MOSCOW (MRC) -- Qantas Airways Ltd and Airbus SE will jointly invest $1.34 MM in a biofuel refinery being set up in Australia's Queensland state that would convert agricultural by-products into sustainable aviation fuel (SAF), said Hydrocarbonprocessing.
The funds will be used for a detailed feasibility study and early-stage development of the proposed facility jointly developed by Jet Zero Australia and SAF technology firm LanzaJet, Qantas said on Thursday. The refinery is expected to produce up to 100 million liters of SAF a year, with construction due to start next year.
SAF is a biofuel used to power aircraft that has similar properties to conventional jet fuel without the need to develop new planes or engines. It can be blended with conventional jet fuel and can reduce carbon emissions by up to 80%.
The emissions are saved throughout the production process because the feedstocks used to make SAF, including agricultural residue and wood mill waste, have lower lifecycle emissions than conventional jet fuel. Qantas and Airbus last year set up a $200 MM fund to help meet Qantas' goal of using at least 10% of SAF in its fuel mix by 2030 after the airline placed a multibillion-dollar order for Airbus narrowbody and widebody planes.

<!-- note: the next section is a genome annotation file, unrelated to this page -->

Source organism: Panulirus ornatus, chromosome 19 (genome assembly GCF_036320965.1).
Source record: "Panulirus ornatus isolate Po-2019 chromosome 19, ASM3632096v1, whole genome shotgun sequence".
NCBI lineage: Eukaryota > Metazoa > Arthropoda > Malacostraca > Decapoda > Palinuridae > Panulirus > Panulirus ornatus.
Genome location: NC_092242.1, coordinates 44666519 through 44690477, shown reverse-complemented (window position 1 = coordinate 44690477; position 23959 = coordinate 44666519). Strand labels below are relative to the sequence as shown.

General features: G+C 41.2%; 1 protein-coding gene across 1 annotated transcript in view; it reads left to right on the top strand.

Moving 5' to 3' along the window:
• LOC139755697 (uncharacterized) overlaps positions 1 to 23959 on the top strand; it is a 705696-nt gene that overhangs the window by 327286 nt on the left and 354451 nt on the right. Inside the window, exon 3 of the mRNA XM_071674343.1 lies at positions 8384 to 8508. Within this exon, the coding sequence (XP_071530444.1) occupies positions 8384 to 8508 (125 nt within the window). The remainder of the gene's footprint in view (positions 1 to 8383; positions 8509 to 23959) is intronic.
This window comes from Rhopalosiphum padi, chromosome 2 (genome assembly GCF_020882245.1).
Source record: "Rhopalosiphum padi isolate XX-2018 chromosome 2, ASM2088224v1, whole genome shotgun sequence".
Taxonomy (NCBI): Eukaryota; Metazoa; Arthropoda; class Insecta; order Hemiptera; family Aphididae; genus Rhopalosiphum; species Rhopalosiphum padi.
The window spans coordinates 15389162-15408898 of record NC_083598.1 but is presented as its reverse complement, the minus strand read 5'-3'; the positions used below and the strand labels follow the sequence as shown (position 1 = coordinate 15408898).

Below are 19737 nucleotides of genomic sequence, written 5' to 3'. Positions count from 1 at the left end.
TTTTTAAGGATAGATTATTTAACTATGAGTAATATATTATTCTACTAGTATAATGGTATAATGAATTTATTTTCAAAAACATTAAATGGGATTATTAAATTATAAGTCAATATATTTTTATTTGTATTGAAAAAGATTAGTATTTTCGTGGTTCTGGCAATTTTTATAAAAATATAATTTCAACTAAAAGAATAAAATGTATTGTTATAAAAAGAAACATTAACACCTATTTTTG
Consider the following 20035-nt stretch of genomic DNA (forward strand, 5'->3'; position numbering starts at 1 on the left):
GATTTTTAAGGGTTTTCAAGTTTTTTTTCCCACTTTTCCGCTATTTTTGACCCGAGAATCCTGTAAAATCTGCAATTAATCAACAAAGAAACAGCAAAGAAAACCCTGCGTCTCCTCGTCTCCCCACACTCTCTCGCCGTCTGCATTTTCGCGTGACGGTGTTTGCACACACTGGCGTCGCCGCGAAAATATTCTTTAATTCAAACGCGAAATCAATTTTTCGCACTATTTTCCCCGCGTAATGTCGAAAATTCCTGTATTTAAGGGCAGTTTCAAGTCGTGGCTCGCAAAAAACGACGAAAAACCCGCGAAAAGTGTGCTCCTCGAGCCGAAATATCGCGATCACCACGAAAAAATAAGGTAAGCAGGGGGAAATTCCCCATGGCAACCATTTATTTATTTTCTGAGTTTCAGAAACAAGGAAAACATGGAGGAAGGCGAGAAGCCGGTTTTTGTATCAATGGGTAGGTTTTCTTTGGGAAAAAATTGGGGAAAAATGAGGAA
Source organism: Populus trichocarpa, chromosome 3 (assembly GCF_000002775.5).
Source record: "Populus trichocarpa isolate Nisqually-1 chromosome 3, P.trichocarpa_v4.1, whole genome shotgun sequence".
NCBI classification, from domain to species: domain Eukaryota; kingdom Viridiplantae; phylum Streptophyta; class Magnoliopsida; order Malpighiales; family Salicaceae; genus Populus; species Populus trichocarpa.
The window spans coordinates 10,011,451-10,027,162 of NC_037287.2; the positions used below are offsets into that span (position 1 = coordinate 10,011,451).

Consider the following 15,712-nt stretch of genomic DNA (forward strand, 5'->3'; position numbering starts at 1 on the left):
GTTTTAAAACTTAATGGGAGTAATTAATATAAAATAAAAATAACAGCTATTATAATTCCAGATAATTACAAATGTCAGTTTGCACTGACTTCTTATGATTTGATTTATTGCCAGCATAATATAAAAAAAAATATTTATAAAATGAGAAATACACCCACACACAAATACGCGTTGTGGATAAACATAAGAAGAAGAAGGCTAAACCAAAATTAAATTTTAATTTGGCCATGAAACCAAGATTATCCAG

The Queensland refinery is the fund's first investment. Due to the lack of a sustainable aviation fuel industry in Australia, Qantas now sources SAF at overseas airports, including 10 million liters for flights out of London in 2023 and 20 million liters for flights out of California from 2025. The airline is targeting 10% of its fuel from SAF by 2030 and 60% by 2050 to hit its target of net zero emissions by then.
We remind, Shell has decided not to go ahead with two projects it was studying to produce biofuels and base oils in Singapore. Shell announced in late 2021 that it was studying a 550,000 tons per year project (tpy) at Singapore's Bukom Island to produce sustainable aviation fuel (SAF) to supply major Asian hubs such as Hong Kong International Airport and Singapore's Changi.